Will I get an extension to the deadline for my assignments?

Departments have considered the impact of any missed teaching on deadlines for assignments. In some cases, they have determined that whole cohorts have been affected by missed teaching, and that an extension could mitigate that effect. Where this is the case, they have offered extensions to all students by the power of the Exceptional Circumstance Committee. Where this has not been offered for all students, it is because either the effect of the industrial action has already been mitigated in other ways, or because departments believe that there has been no impact which can be mitigated by extra time.

If you have personal circumstances other than the industrial action, or personal circumstances which have been compounded by the industrial action, you can of course apply for Exceptional Circumstances Affecting Assessment in the normal way. You will need to provide independent third party evidence of the circumstances and their impact on you. The existence of the industrial action will not, in itself, be considered an exceptional circumstance except for whole cohorts taking a module.

Will lost teaching be taken into account during exams and assessments?

Yes. Boards of Studies have been advised to consider what has been missed, and to adjust assessments accordingly. For some modules, this has meant removing questions where material hasn’t been covered, and for others, it means ensuring that there is adequate choice in the assessments to guarantee that students will not be required to write on material that hasn’t been covered.
In keeping with the University’s commitment to maintaining academic standards, marks will not be changed or increased in response to the industrial action, instead the University is committed to ensuring assessments accurately reflect a student’s achievements on the learning outcomes for the course.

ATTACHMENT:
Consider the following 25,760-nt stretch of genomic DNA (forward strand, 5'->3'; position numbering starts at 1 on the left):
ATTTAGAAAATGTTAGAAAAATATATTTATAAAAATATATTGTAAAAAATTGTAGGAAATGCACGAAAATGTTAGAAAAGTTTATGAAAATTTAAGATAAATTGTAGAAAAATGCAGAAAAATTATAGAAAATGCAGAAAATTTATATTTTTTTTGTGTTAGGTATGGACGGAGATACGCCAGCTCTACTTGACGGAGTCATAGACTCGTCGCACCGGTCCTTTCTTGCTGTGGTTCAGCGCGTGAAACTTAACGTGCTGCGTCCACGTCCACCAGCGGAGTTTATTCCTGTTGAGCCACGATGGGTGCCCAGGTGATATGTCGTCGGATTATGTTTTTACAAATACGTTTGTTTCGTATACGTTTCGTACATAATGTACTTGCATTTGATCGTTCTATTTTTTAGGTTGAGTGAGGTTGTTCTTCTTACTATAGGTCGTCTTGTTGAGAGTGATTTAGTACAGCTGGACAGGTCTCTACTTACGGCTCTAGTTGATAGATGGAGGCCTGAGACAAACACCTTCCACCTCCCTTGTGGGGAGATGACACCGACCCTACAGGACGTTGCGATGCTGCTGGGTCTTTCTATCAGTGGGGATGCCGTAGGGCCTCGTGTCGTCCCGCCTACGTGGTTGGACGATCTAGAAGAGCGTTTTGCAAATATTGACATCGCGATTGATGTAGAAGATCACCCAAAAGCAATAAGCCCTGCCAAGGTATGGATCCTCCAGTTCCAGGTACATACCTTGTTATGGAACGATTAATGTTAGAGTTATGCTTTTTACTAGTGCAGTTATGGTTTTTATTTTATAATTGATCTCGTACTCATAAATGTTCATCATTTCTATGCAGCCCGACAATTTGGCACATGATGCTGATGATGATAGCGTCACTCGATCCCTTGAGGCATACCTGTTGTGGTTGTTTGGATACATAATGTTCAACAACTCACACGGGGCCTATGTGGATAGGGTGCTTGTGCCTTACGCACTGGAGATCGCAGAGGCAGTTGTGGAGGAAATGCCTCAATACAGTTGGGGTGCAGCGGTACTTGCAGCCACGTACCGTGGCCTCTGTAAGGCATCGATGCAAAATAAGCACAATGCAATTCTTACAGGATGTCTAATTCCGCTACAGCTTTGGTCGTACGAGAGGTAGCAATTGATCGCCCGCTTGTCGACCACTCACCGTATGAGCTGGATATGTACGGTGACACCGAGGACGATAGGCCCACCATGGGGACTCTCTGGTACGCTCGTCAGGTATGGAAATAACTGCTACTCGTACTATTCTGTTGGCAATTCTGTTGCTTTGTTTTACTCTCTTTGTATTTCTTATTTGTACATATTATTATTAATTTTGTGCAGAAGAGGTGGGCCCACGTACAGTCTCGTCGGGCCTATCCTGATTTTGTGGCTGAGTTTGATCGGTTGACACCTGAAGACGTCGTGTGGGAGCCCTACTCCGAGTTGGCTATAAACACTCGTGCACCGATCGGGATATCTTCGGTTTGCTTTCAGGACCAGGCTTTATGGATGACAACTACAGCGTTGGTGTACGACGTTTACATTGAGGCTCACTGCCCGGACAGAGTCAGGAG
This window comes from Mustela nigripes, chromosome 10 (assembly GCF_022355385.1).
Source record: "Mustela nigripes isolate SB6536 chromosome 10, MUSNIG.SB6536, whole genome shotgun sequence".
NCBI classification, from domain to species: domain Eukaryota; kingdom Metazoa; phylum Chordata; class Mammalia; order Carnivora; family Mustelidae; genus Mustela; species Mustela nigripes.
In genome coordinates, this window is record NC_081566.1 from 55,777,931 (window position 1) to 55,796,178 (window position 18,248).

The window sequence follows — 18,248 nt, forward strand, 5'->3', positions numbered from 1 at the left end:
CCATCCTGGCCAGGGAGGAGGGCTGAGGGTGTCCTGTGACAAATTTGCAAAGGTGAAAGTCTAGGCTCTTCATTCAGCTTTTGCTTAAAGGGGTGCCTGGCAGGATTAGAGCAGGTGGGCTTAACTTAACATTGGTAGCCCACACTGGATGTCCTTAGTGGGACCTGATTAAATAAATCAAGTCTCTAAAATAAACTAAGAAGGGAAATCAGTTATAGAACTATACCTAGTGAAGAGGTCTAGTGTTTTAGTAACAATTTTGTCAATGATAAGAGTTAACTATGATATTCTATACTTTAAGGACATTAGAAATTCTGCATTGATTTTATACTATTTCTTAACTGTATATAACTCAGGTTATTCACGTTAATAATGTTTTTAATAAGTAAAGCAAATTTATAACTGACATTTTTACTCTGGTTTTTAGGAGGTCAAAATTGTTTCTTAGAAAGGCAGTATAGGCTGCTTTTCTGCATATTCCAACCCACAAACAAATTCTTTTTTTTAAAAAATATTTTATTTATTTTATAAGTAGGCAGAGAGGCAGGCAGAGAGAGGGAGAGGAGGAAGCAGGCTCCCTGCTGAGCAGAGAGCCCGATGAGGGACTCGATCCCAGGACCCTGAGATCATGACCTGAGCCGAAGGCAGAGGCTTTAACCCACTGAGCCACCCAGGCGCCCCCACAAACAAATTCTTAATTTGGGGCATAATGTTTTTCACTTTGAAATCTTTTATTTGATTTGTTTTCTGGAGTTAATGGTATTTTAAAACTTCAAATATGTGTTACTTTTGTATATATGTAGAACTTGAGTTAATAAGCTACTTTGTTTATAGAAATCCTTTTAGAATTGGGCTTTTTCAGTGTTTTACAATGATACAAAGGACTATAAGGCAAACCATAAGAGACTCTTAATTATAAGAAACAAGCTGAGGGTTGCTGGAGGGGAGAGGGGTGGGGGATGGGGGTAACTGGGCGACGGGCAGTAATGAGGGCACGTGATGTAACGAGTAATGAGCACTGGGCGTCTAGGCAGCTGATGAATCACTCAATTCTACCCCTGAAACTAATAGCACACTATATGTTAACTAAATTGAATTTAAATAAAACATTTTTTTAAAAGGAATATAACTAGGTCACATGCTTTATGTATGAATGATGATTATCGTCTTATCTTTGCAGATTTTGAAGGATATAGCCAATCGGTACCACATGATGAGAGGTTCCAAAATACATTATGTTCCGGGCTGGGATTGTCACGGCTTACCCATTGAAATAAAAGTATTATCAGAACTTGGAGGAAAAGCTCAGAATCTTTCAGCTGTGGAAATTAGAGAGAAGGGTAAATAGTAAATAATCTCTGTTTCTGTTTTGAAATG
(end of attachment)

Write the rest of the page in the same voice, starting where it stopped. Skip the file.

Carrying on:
Will my exams take place as normal?

Yes. The examination schedule has been released, and all exams will go ahead as planned.

Will my supervisor now be available?

Yes. All staff have returned to regular working patterns. 

If your supervisor was unavailable during the period of action and you require their support for your studies, assignments or dissertation, you should contact your supervisor to make necessary arrangements to meet to discuss progress.

Will strike action happen again?

The UCU have maintained their mandate for industrial action, but suspended the action itself. This means that they are not currently taking action, and have no immediate plans to do so, but could take action again any time before 19 June 2018 if they give the University 14 days notice. However, the University, UUK and the UCU are hopeful that the current resolution will hold.

Will I be able to graduate?

Departments have worked very hard to mitigate the effects of the industrial action so far on students. If no further action is taken, we believe that all marks will be available in time for students to graduate.